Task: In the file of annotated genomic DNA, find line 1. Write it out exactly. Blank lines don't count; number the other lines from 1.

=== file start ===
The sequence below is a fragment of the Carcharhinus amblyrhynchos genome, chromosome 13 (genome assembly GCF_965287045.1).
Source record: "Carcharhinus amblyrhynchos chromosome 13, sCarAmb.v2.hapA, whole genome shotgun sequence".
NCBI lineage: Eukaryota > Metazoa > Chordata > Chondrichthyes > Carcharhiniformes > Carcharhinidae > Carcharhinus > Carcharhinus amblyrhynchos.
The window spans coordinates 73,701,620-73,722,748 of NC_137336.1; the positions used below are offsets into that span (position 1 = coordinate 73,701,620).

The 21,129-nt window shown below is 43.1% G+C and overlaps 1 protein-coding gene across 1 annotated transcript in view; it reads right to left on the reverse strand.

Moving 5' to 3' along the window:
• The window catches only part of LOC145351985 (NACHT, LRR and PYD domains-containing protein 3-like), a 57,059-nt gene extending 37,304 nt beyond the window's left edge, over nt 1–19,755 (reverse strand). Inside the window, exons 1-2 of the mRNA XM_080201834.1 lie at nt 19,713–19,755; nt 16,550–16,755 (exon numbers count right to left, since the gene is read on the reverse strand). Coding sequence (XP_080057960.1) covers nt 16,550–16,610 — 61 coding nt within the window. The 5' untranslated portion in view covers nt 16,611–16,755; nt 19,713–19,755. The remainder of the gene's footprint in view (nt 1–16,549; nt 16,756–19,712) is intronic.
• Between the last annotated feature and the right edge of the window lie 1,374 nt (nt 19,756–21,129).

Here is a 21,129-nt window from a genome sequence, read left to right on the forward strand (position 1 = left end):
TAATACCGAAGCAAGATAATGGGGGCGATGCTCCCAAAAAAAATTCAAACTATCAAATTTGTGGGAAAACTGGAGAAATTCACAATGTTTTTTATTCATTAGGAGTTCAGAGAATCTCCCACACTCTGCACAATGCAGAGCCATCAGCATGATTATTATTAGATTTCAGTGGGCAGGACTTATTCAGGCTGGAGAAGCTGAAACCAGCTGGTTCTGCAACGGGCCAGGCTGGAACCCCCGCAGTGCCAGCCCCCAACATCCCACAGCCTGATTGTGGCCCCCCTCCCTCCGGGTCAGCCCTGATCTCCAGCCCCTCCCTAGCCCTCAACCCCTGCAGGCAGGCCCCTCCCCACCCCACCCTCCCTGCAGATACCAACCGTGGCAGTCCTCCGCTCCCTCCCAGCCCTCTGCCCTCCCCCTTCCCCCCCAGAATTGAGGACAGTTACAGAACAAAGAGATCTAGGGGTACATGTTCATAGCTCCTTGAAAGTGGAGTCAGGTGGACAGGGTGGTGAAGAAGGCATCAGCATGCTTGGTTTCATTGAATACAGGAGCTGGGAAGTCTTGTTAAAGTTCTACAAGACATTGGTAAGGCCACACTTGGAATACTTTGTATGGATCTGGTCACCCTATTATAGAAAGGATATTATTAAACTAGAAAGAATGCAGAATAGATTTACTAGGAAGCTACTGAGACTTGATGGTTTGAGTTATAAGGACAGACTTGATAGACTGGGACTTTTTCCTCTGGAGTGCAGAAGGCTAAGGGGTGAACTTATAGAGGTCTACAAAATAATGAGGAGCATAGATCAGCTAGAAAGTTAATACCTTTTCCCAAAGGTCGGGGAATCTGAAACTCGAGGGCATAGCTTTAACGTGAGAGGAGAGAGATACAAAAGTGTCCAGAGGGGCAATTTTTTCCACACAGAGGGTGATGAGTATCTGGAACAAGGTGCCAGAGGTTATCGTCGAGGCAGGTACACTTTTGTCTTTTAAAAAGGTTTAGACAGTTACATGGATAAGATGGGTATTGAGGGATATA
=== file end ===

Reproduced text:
The sequence below is a fragment of the Carcharhinus amblyrhynchos genome, chromosome 13 (genome assembly GCF_965287045.1).